Supreme Court of Injustice

Chief Justice of Nigeria, Mahmud Mohammed
Chief Justice of Nigeria, Mahmud Mohammed

By Godwin Onyeacholem

President Muhammadu Buhari deserves the sympathy of the multitude of Nigerians and foreign friends who want him to succeed, the multitude yearning for the change he earnestly promised, that change the country can’t wait to see and which his administration has consistently insisted would be faithfully delivered.

And he alone, no one else, would determine the destiny of this grand promise. But given his well-known passion for rectitude, and the inherent honesty in his desire to right the wrongs of decades of terrible governance (the worst being 1999-2015), Buhari leaves the perception of a genuine leader who would not want to see the promise of change blown away in the long run, let alone just as swiftly as it was made.

In that sense, the motto of the Boy Scout readily lends itself as a cautionary guide. This President must “be prepared,” because as he himself can see, danger looms very early in the life of his administration.

If ever anything exists that has shown thus far that there’s no pretence to severely hurting his promise of change in its most vital artery, it is the judicial branch of government, that branch whose most visible symbol of a blindfolded lady with a sword in one hand and scales in the other gives the ostensible impression of dispensing justice in the interest of justice. But in reality the outcome of its intervention, more often than not, has been a potential threat to the well-being of the society.

At the apex of this branch is the Supreme Court, a dour, supposedly regimented institution with a dubious façade of impenetrability which only serves to mock its folly. Yes, Buhari knows what he is talking about when he asserts at every given opportunity that in this historic task of wheeling the business of governance off impunity, and toward the direction of transparency and accountability, the judiciary is a “major headache.”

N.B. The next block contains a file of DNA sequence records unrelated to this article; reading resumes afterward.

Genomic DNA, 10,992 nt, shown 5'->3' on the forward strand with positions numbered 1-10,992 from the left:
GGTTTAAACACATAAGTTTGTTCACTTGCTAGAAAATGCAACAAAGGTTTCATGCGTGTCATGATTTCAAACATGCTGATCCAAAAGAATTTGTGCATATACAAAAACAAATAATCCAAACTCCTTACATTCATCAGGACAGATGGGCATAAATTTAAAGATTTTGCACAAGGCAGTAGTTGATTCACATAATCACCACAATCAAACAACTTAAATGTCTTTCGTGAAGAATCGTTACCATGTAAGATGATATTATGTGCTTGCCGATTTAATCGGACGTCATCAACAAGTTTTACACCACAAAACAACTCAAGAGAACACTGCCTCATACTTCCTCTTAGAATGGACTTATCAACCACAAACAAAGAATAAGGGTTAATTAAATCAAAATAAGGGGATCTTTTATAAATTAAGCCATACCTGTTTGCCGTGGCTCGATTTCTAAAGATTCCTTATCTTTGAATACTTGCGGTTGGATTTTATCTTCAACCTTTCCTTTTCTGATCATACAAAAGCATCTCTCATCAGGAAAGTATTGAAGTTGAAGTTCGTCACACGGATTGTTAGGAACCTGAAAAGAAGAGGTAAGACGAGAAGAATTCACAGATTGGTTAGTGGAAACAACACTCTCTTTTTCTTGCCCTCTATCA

Although touted as the “the last hope of the common man,” Nigeria’s judiciary as conspicuously epitomised by the Supreme Court, is indeed the ultimate bodyguard of society’s biggest crooks.

How else does one respond when, even in the exclusive club of the learned folks, there are growing whispers among the discerning senior members of the Bar that most of the judgments that have issued from this court in recent times are nothing but a devastating blow to the Buhari government’s effort at reining in the impunity and corruption that have for long bedeviled the conduct of elections in Nigeria.

For example, in states such as Rivers, Akwa Ibom and Delta, and even in most of the South East states where no honest person or group can claim to witness any election in its proper sense, where elections were marred with violence and massive rigging became the order of the day, Nigeria’s retrograde Supreme Court has returned verdicts which, for both the learned and the unlearned, further authorises, recommends, promotes and reinforces the notorious culture of electoral malpractice.